Why Cremation is Better for the EnvironmentRobert Thomas
As society becomes more and more concerned about the environment, the efforts to lessen our negative footprint penetrate into all aspects of our lives. Thus, every year more people become conscious of the effects they have on the world around during their life as well as after they pass away.
With over 50 million people passing away worldwide each year in combination with the standard burial practices, there is a serious reason for concern. Although it is difficult to think about, what happens to our bodies after we die matters.
Many discard Cremation in preference of the traditional burial, believing it has a smaller impact on the environment. However, the issue is not that simple and straightforward as one might think.
It is true that cremation requires a tremendous amount of energy and fuel as the furnace needs to burn at 590-1797 degrees Fahrenheit to be able to cremate a human body. Such energy use makes cremation significantly more polluting, however only initially.
The idea behind burying a body is to return nutrients back to earth to complete a life cycle. Nonetheless, a traditional burial is not as eco-friendly as it may seem at first glance. Contrary to the idea of the life-cycle, almost every step in the traditional burial practice is set to preserve the body and slow down decomposition.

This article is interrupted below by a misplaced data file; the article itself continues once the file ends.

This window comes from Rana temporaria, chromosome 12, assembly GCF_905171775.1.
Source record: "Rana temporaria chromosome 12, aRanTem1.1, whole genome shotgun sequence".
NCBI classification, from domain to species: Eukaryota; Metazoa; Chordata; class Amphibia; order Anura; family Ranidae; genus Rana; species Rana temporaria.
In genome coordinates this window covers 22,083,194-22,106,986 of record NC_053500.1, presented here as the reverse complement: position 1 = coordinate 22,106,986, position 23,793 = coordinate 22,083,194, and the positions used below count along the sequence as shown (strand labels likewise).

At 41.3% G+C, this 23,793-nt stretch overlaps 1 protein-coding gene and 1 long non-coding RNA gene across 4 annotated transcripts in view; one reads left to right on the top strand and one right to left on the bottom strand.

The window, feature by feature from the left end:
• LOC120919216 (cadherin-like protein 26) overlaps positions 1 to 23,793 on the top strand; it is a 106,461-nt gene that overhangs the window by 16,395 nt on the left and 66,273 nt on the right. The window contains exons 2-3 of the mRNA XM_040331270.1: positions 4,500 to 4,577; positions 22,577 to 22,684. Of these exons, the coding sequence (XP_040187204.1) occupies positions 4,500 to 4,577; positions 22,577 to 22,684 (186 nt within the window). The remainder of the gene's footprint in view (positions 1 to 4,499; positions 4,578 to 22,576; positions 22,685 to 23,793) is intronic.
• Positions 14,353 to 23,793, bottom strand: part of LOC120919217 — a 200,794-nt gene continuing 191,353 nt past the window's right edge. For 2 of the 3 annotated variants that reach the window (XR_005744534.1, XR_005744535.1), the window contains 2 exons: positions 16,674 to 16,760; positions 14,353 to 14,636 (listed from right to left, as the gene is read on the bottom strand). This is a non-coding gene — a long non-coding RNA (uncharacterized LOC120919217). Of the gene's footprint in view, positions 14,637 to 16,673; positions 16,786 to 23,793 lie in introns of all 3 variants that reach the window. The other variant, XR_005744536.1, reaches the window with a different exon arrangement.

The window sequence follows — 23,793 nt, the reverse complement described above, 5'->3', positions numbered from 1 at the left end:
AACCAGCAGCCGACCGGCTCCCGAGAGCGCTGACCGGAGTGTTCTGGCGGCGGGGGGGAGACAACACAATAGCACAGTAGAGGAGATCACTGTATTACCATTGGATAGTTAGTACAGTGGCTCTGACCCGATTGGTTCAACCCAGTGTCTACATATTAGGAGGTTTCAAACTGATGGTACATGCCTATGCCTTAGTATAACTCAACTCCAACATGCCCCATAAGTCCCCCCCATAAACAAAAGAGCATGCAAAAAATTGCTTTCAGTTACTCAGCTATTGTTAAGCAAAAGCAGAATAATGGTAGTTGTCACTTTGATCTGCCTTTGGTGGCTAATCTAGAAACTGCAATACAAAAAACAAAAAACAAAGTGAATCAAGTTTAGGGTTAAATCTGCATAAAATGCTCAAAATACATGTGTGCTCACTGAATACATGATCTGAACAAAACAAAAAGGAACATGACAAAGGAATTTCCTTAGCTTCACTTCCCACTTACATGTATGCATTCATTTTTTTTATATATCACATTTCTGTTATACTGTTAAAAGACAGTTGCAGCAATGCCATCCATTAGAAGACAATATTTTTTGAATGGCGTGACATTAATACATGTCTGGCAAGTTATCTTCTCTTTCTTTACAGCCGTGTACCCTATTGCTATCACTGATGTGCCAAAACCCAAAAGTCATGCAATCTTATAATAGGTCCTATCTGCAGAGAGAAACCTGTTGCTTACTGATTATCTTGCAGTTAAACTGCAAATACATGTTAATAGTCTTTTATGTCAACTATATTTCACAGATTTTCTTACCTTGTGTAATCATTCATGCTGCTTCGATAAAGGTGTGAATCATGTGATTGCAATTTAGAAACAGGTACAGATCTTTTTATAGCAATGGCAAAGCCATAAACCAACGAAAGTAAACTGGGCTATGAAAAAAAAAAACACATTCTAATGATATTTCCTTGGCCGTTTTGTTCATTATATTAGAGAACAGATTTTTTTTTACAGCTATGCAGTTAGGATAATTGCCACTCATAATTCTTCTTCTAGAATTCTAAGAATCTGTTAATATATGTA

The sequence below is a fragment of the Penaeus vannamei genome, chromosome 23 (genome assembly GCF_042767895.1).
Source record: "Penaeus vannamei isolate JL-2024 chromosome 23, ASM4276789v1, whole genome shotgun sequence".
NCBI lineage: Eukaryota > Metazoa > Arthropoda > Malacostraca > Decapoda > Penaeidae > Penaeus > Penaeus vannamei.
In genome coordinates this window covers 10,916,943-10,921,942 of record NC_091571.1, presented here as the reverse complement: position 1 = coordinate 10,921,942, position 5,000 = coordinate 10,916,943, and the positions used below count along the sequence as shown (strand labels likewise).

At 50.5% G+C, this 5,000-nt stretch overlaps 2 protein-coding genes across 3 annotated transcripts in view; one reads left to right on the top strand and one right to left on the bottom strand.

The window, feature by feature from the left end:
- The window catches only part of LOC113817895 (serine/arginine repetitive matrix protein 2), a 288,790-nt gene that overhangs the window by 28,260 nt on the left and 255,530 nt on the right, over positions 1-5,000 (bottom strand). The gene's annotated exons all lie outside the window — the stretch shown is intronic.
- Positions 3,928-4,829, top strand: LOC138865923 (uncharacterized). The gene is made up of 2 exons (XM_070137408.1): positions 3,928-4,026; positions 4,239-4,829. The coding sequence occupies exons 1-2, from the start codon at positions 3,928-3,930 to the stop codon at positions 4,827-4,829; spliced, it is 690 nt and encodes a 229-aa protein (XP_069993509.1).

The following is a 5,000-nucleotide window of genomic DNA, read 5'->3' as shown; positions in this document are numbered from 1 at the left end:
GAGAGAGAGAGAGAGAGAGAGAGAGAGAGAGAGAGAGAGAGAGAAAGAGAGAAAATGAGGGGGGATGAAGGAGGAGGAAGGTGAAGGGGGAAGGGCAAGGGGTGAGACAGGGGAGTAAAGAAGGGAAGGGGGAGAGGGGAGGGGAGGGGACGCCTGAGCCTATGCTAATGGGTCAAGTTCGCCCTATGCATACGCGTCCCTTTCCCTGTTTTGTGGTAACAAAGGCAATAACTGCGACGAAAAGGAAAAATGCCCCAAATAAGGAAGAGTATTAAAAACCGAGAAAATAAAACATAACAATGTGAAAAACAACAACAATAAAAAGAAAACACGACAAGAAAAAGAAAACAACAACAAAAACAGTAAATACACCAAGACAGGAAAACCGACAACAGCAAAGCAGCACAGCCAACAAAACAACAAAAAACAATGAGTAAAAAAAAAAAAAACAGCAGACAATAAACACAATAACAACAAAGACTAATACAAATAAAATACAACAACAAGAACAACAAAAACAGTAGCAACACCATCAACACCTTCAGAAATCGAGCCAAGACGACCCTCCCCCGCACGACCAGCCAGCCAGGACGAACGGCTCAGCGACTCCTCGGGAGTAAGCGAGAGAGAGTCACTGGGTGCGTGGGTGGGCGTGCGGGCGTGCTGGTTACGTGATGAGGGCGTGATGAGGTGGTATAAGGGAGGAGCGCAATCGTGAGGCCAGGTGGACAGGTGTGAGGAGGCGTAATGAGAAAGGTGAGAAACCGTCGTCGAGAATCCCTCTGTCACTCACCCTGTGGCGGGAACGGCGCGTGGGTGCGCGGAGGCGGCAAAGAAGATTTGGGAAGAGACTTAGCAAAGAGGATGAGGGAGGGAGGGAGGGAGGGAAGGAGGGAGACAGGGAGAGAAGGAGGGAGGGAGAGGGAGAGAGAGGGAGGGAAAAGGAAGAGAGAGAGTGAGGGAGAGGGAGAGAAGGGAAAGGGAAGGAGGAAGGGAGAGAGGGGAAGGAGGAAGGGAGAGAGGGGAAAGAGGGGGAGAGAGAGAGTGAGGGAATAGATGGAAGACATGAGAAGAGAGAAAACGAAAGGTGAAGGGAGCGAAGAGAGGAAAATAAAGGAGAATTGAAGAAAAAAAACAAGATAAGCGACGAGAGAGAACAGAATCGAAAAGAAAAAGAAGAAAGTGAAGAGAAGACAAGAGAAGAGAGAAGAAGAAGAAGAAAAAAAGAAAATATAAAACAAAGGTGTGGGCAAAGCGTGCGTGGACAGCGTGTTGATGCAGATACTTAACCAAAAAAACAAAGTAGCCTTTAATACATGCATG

Firstly, the high toxicity of materials used for embalming compromises any benefit a natural decay could have for the soil. On the contrary, they can pose a serious threat to underground waters and ruin the soil for generations. Next, the increasingly more resistant and often chemically treated coffins, not only delay decomposition but also introduce unnatural materials into the ground which take years to break down. These burials permanently take up space with makes it rather unsustainable in the long run. Last but not least are the costs and duties connected to long-term maintenance of the grave. For a traditional burial to be ecological, many of the common practices such as embarkation would have to be abandoned.
Although cremation has a marked environmental impact, it is a one-time expenditure. Plus, the fossil fuels required depend largely on the state of cremation facilities. While older ones can be quite harmful, many new crematories use state of the art equipment that minimizes the use of energy and fuel. Plus, the invention of new filtration devices solves the issue of mercury emission caused by dental amalgam fillings. Also, many facilities are offering eco-friendly cremations which do not use any of the toxic chemicals used in an embalming process.
The least wasteful option is probably cremation with scattering, no urn or plot of land required to store the remains. With cremation is not all about technology but also about management. A lot of energy is spent on heating up the furnace, that is why many crematories try to lessen the environmental impact by processing the deceased in bulks and avoid doing so one by one.
To sum it up, even if cremation is not exactly 100% green burial method, in the long run, cremation utilizes significantly fewer resources than any other method of disposal.